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EVs Save Cities Six Figures on Fuel and Maintenance

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EVs Save Cities Six Figures on Fuel and Maintenance

One of the nation's largest cities has one of the largest vehicle fleets and, in turn, enjoys some of the largest savings by adding electric vehicles (EVs).

A pair of case studies from the Electrification Coalition show that the cities of Houston, TX and Loveland, CO have experienced sizable savings since they added EVs to the mix. Houston began aiming for efficiency by purchasing hybrids back in 2002. Many of them have since been converted to plug-in hybrids (PHEVs).

The city most recently added 27 Nissan LEAFs to its fleet with the last of its American Recovery and Reinvestment Act money. As a result, the city expects to save $110,000, director of sustainability Laura Spanjian said.

Photo credit: City of Houston

"Since our vehicles have a 10-year lifespan, we’ll have eight years of significant fuel savings," Spanjian said.

"We’ve seen the rising costs associated with fuel, and these cars are a great answer to that while also getting city employees to meetings and other things they need to do," she added. "So that was our drive—cost. And the maintenance costs have also been a lot less. For example, we do not need to perform oil changes."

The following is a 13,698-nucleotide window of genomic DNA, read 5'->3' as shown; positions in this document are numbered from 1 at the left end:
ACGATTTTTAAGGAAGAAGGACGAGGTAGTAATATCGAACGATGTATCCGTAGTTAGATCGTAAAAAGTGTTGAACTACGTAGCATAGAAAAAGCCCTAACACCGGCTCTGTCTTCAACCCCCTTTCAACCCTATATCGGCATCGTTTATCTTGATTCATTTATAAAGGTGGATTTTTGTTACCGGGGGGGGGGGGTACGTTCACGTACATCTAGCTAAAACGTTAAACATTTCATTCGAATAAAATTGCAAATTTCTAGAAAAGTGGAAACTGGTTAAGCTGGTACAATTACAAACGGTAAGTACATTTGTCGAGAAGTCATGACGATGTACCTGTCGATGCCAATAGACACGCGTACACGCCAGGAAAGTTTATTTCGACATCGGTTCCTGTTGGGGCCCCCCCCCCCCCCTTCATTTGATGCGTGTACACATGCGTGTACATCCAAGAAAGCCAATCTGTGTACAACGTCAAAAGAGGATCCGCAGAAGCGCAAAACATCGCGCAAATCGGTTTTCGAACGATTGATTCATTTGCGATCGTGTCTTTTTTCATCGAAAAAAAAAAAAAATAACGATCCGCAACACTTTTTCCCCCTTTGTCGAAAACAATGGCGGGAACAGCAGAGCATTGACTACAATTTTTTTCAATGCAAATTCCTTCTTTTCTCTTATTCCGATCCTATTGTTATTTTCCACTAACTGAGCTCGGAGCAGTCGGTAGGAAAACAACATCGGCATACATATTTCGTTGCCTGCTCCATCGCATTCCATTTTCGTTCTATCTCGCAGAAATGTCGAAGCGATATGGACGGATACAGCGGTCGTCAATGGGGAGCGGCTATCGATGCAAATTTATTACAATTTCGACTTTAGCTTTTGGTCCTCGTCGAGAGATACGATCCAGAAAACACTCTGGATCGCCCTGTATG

Table credit: Electrification Coalition

Officials in much smaller Loveland, CO are saying the same thing. Mayor Cecil Gutierrez estimates the city will save 41 percent by using its five LEAFs when compared to previously used gasoline-powered cars. The city is also a principal partner in "Drive Electric Northern Colorado," a regional initiative to encourage the adoption of EVs amongst area residents.

"The city’s passenger cars, of which there are almost 100, have historically traveled approximately 6,000 miles and consumed approximately 500 gallons of unleaded gasoline on an annual basis—for an average of 12 miles per gallon," Electrification Coalition's study on Loveland reads. "This very poor average fuel economy is a result of cold starts and short trip distances (typically no more than two miles). These vehicles also rarely drive much further than 20 miles on any given day.

"For the city’s purposes, both [EVs] PHEVs—which use a downsized internal combustion engine to extend driving range—were viable options."

Loveland will purchase four more EVs in 2014.

"[EVs] are already proving themselves as smart economic choices for municipal and commercial vehicle fleets," said Robbie Diamond, President and CEO of Electrification Coalition. "Fleets are leading the way to widespread adoption of EVs, which is crucial for protecting our nation from the economic and national security threats posed by oil dependence."

Visit EcoWatch’s TRANSPORTATION page for more related news on this topic.

 

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